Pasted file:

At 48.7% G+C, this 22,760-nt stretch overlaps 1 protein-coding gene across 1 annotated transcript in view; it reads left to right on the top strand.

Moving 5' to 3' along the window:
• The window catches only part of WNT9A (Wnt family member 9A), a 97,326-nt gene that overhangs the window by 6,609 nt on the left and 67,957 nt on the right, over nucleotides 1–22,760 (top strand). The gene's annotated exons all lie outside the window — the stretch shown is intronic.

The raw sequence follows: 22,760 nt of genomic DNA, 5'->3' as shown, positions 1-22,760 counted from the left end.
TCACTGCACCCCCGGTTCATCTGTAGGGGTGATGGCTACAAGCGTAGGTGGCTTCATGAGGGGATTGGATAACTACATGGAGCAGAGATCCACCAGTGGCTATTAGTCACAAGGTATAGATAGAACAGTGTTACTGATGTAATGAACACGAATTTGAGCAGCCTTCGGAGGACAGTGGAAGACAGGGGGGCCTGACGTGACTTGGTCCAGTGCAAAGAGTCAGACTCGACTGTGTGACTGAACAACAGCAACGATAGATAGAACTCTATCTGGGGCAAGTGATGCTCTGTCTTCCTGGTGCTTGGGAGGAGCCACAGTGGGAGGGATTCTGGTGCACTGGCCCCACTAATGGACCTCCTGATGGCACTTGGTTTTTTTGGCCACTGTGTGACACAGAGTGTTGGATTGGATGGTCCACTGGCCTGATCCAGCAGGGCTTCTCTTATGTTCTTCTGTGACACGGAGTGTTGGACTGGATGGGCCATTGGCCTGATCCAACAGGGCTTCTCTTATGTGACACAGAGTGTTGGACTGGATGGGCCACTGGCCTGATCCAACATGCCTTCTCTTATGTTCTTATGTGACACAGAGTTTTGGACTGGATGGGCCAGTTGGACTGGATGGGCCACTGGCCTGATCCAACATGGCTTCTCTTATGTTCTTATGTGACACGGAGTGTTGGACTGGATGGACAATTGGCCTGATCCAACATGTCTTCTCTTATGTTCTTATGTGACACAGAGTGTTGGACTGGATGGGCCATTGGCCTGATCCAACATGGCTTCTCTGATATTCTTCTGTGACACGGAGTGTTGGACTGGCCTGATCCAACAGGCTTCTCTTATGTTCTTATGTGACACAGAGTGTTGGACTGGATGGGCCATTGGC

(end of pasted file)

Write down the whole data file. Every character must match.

At 48.7% G+C, this 22,760-nt stretch overlaps 1 protein-coding gene across 1 annotated transcript in view; it reads left to right on the top strand.

Moving 5' to 3' along the window:
• The window catches only part of WNT9A (Wnt family member 9A), a 97,326-nt gene that overhangs the window by 6,609 nt on the left and 67,957 nt on the right, over nucleotides 1–22,760 (top strand). The gene's annotated exons all lie outside the window — the stretch shown is intronic.

The raw sequence follows: 22,760 nt of genomic DNA, 5'->3' as shown, positions 1-22,760 counted from the left end.
TCACTGCACCCCCGGTTCATCTGTAGGGGTGATGGCTACAAGCGTAGGTGGCTTCATGAGGGGATTGGATAACTACATGGAGCAGAGATCCACCAGTGGCTATTAGTCACAAGGTATAGATAGAACAGTGTTACTGATGTAATGAACACGAATTTGAGCAGCCTTCGGAGGACAGTGGAAGACAGGGGGGCCTGACGTGACTTGGTCCAGTGCAAAGAGTCAGACTCGACTGTGTGACTGAACAACAGCAACGATAGATAGAACTCTATCTGGGGCAAGTGATGCTCTGTCTTCCTGGTGCTTGGGAGGAGCCACAGTGGGAGGGATTCTGGTGCACTGGCCCCACTAATGGACCTCCTGATGGCACTTGGTTTTTTTGGCCACTGTGTGACACAGAGTGTTGGATTGGATGGTCCACTGGCCTGATCCAGCAGGGCTTCTCTTATGTTCTTCTGTGACACGGAGTGTTGGACTGGATGGGCCATTGGCCTGATCCAACAGGGCTTCTCTTATGTGACACAGAGTGTTGGACTGGATGGGCCACTGGCCTGATCCAACATGCCTTCTCTTATGTTCTTATGTGACACAGAGTTTTGGACTGGATGGGCCAGTTGGACTGGATGGGCCACTGGCCTGATCCAACATGGCTTCTCTTATGTTCTTATGTGACACGGAGTGTTGGACTGGATGGACAATTGGCCTGATCCAACATGTCTTCTCTTATGTTCTTATGTGACACAGAGTGTTGGACTGGATGGGCCATTGGCCTGATCCAACATGGCTTCTCTGATATTCTTCTGTGACACGGAGTGTTGGACTGGCCTGATCCAACAGGCTTCTCTTATGTTCTTATGTGACACAGAGTGTTGGACTGGATGGGCCATTGGC